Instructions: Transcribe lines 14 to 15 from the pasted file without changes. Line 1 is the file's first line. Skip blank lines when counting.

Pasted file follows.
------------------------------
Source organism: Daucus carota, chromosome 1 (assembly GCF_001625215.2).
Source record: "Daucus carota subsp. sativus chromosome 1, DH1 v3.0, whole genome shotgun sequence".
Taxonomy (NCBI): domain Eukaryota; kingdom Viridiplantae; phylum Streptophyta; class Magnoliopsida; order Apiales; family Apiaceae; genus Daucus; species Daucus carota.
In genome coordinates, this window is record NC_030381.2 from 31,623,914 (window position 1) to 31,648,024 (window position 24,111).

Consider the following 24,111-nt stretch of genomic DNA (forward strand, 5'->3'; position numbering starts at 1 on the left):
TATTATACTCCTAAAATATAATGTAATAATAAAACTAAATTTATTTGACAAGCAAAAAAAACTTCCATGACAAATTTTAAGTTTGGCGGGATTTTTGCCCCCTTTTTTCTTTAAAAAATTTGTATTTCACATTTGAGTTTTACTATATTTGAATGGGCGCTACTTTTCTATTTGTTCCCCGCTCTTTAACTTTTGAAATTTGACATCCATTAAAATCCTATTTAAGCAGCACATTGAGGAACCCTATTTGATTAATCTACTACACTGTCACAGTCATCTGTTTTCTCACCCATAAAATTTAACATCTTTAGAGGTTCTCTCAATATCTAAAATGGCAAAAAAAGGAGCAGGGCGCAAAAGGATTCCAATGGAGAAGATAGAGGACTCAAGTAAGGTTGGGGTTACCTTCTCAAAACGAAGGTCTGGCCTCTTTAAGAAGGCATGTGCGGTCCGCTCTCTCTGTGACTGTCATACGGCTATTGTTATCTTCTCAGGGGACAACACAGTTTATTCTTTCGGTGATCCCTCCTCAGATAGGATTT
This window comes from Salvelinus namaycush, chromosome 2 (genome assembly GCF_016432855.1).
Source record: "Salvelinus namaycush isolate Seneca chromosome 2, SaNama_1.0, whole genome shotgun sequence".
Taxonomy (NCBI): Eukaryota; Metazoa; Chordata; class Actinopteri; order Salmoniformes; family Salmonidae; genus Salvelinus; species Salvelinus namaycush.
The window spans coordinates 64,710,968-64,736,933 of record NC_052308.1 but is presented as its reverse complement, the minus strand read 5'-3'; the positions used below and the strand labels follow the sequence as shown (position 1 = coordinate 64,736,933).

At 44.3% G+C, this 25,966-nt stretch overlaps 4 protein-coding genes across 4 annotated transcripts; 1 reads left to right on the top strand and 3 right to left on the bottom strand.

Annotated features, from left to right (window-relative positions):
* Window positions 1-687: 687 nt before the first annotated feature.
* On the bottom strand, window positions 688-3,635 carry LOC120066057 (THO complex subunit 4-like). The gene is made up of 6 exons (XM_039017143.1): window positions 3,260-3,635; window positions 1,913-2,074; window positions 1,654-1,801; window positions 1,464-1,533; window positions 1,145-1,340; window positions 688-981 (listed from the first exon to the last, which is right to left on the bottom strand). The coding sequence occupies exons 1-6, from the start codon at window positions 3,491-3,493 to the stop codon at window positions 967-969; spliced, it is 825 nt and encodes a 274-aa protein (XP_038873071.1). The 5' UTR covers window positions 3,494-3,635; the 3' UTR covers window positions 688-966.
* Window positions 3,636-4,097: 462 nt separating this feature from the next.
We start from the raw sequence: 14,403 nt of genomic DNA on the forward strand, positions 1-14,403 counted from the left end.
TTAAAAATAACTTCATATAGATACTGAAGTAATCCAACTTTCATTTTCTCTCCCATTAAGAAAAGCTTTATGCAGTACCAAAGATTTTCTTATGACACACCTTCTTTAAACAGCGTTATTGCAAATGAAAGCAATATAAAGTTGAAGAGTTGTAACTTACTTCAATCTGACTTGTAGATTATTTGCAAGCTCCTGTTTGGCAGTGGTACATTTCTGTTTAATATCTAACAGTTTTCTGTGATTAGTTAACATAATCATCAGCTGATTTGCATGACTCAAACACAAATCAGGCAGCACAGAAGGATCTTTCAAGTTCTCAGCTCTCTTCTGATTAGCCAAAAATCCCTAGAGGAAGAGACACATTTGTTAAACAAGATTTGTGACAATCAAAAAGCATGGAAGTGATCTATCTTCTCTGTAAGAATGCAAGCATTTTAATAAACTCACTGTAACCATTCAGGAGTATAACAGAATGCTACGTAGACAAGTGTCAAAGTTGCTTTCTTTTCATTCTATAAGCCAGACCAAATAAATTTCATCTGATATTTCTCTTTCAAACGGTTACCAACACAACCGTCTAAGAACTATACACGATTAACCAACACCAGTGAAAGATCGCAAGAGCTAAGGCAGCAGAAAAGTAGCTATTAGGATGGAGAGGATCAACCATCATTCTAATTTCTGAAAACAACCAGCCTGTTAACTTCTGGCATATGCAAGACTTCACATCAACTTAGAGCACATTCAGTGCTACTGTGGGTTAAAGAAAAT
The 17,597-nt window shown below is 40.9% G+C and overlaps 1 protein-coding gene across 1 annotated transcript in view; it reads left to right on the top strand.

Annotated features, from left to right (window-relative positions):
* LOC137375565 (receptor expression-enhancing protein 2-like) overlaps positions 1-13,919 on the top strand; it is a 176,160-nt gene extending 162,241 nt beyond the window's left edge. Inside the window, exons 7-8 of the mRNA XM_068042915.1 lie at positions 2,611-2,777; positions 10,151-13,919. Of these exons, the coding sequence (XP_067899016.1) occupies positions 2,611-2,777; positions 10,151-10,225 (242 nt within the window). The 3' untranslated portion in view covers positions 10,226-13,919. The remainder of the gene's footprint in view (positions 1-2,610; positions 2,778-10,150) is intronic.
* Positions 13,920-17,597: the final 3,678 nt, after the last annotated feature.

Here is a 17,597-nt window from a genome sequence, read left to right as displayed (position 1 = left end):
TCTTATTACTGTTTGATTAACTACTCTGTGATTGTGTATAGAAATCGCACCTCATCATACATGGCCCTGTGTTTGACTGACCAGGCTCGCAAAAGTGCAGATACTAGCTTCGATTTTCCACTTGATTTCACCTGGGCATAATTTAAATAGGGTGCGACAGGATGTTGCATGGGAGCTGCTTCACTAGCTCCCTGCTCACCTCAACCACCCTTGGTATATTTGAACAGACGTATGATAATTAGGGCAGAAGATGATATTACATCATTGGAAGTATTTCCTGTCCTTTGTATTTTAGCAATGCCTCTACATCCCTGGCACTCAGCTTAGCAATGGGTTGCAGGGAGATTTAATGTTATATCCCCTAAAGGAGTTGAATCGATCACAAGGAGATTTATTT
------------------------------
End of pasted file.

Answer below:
* On the bottom strand, window positions 688-3,635 carry LOC120066057 (THO complex subunit 4-like). The gene is made up of 6 exons (XM_039017143.1): window positions 3,260-3,635; window positions 1,913-2,074; window positions 1,654-1,801; window positions 1,464-1,533; window positions 1,145-1,340; window positions 688-981 (listed from the first exon to the last, which is right to left on the bottom strand). The coding sequence occupies exons 1-6, from the start codon at window positions 3,491-3,493 to the stop codon at window positions 967-969; spliced, it is 825 nt and encodes a 274-aa protein (XP_038873071.1). The 5' UTR covers window positions 3,494-3,635; the 3' UTR covers window positions 688-966.
* Window positions 3,636-4,097: 462 nt separating this feature from the next.